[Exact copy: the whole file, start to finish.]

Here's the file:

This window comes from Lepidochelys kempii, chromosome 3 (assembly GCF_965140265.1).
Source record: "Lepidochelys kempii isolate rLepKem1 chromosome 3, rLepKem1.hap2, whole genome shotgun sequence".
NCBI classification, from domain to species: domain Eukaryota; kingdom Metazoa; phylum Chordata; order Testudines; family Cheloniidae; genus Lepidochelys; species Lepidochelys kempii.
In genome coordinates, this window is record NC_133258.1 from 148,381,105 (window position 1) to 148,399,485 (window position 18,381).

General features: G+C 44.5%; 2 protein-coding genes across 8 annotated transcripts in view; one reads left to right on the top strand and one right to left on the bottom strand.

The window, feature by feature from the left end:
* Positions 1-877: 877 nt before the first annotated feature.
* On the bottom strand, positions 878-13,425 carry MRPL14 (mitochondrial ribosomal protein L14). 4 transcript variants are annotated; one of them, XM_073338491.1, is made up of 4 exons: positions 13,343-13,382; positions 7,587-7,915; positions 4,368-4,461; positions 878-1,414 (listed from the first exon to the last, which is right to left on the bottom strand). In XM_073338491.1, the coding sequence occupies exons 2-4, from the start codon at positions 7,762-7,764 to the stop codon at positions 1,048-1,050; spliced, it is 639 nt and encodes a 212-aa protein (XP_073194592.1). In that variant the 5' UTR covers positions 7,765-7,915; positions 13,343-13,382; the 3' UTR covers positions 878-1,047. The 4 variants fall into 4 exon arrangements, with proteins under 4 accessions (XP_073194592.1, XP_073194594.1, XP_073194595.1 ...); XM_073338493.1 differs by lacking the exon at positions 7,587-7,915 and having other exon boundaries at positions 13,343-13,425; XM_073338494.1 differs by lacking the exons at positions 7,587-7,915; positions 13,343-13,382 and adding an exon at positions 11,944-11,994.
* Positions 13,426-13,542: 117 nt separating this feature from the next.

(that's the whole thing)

This window comes from Lepidochelys kempii, chromosome 3 (assembly GCF_965140265.1).
Source record: "Lepidochelys kempii isolate rLepKem1 chromosome 3, rLepKem1.hap2, whole genome shotgun sequence".
NCBI classification, from domain to species: domain Eukaryota; kingdom Metazoa; phylum Chordata; order Testudines; family Cheloniidae; genus Lepidochelys; species Lepidochelys kempii.
In genome coordinates, this window is record NC_133258.1 from 148,381,105 (window position 1) to 148,399,485 (window position 18,381).

General features: G+C 44.5%; 2 protein-coding genes across 8 annotated transcripts in view; one reads left to right on the top strand and one right to left on the bottom strand.

The window, feature by feature from the left end:
* Positions 1-877: 877 nt before the first annotated feature.
* On the bottom strand, positions 878-13,425 carry MRPL14 (mitochondrial ribosomal protein L14). 4 transcript variants are annotated; one of them, XM_073338491.1, is made up of 4 exons: positions 13,343-13,382; positions 7,587-7,915; positions 4,368-4,461; positions 878-1,414 (listed from the first exon to the last, which is right to left on the bottom strand). In XM_073338491.1, the coding sequence occupies exons 2-4, from the start codon at positions 7,762-7,764 to the stop codon at positions 1,048-1,050; spliced, it is 639 nt and encodes a 212-aa protein (XP_073194592.1). In that variant the 5' UTR covers positions 7,765-7,915; positions 13,343-13,382; the 3' UTR covers positions 878-1,047. The 4 variants fall into 4 exon arrangements, with proteins under 4 accessions (XP_073194592.1, XP_073194594.1, XP_073194595.1 ...); XM_073338493.1 differs by lacking the exon at positions 7,587-7,915 and having other exon boundaries at positions 13,343-13,425; XM_073338494.1 differs by lacking the exons at positions 7,587-7,915; positions 13,343-13,382 and adding an exon at positions 11,944-11,994.
* Positions 13,426-13,542: 117 nt separating this feature from the next.